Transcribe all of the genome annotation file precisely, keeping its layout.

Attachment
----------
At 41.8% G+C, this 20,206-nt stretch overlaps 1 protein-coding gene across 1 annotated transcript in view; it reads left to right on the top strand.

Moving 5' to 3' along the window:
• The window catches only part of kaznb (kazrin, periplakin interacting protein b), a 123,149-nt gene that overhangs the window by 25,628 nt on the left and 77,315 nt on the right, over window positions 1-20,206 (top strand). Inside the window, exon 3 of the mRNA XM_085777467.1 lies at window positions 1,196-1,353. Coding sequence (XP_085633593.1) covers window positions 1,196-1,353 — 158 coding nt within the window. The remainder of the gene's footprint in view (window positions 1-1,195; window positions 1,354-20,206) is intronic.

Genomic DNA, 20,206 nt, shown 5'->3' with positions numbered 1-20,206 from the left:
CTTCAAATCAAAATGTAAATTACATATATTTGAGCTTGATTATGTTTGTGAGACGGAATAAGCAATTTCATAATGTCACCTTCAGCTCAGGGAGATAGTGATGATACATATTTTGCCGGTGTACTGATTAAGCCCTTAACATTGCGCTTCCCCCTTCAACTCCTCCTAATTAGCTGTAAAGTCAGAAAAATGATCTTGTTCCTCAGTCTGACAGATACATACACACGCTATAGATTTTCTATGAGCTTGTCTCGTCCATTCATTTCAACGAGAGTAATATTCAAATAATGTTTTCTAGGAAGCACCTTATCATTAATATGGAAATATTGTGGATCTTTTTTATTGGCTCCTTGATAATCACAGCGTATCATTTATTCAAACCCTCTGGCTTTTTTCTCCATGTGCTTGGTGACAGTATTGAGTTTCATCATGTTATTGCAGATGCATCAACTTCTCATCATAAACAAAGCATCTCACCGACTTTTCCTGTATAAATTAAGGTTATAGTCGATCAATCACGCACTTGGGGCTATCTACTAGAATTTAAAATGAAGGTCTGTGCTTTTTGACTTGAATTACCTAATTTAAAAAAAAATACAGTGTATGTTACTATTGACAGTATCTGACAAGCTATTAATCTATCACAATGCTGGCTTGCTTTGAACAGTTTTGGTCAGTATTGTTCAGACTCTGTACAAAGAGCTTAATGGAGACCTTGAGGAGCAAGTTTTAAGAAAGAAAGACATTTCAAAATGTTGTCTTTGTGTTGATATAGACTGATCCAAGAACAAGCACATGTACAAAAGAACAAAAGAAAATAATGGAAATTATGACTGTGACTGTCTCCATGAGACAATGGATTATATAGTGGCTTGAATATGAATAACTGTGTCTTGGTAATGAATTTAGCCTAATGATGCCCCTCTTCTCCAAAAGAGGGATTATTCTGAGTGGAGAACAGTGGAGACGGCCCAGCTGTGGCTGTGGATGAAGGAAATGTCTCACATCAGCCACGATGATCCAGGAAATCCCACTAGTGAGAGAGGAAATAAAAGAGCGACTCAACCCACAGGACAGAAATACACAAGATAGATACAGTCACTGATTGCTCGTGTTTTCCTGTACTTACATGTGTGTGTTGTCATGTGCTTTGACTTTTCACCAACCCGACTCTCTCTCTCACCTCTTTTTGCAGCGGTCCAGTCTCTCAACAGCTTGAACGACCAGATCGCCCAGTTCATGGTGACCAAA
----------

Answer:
At 41.8% G+C, this 20,206-nt stretch overlaps 1 protein-coding gene across 1 annotated transcript in view; it reads left to right on the top strand.

Moving 5' to 3' along the window:
• The window catches only part of kaznb (kazrin, periplakin interacting protein b), a 123,149-nt gene that overhangs the window by 25,628 nt on the left and 77,315 nt on the right, over window positions 1-20,206 (top strand). Inside the window, exon 3 of the mRNA XM_085777467.1 lies at window positions 1,196-1,353. Coding sequence (XP_085633593.1) covers window positions 1,196-1,353 — 158 coding nt within the window. The remainder of the gene's footprint in view (window positions 1-1,195; window positions 1,354-20,206) is intronic.

Genomic DNA, 20,206 nt, shown 5'->3' with positions numbered 1-20,206 from the left:
CTTCAAATCAAAATGTAAATTACATATATTTGAGCTTGATTATGTTTGTGAGACGGAATAAGCAATTTCATAATGTCACCTTCAGCTCAGGGAGATAGTGATGATACATATTTTGCCGGTGTACTGATTAAGCCCTTAACATTGCGCTTCCCCCTTCAACTCCTCCTAATTAGCTGTAAAGTCAGAAAAATGATCTTGTTCCTCAGTCTGACAGATACATACACACGCTATAGATTTTCTATGAGCTTGTCTCGTCCATTCATTTCAACGAGAGTAATATTCAAATAATGTTTTCTAGGAAGCACCTTATCATTAATATGGAAATATTGTGGATCTTTTTTATTGGCTCCTTGATAATCACAGCGTATCATTTATTCAAACCCTCTGGCTTTTTTCTCCATGTGCTTGGTGACAGTATTGAGTTTCATCATGTTATTGCAGATGCATCAACTTCTCATCATAAACAAAGCATCTCACCGACTTTTCCTGTATAAATTAAGGTTATAGTCGATCAATCACGCACTTGGGGCTATCTACTAGAATTTAAAATGAAGGTCTGTGCTTTTTGACTTGAATTACCTAATTTAAAAAAAAATACAGTGTATGTTACTATTGACAGTATCTGACAAGCTATTAATCTATCACAATGCTGGCTTGCTTTGAACAGTTTTGGTCAGTATTGTTCAGACTCTGTACAAAGAGCTTAATGGAGACCTTGAGGAGCAAGTTTTAAGAAAGAAAGACATTTCAAAATGTTGTCTTTGTGTTGATATAGACTGATCCAAGAACAAGCACATGTACAAAAGAACAAAAGAAAATAATGGAAATTATGACTGTGACTGTCTCCATGAGACAATGGATTATATAGTGGCTTGAATATGAATAACTGTGTCTTGGTAATGAATTTAGCCTAATGATGCCCCTCTTCTCCAAAAGAGGGATTATTCTGAGTGGAGAACAGTGGAGACGGCCCAGCTGTGGCTGTGGATGAAGGAAATGTCTCACATCAGCCACGATGATCCAGGAAATCCCACTAGTGAGAGAGGAAATAAAAGAGCGACTCAACCCACAGGACAGAAATACACAAGATAGATACAGTCACTGATTGCTCGTGTTTTCCTGTACTTACATGTGTGTGTTGTCATGTGCTTTGACTTTTCACCAACCCGACTCTCTCTCTCACCTCTTTTTGCAGCGGTCCAGTCTCTCAACAGCTTGAACGACCAGATCGCCCAGTTCATGGTGACCAAA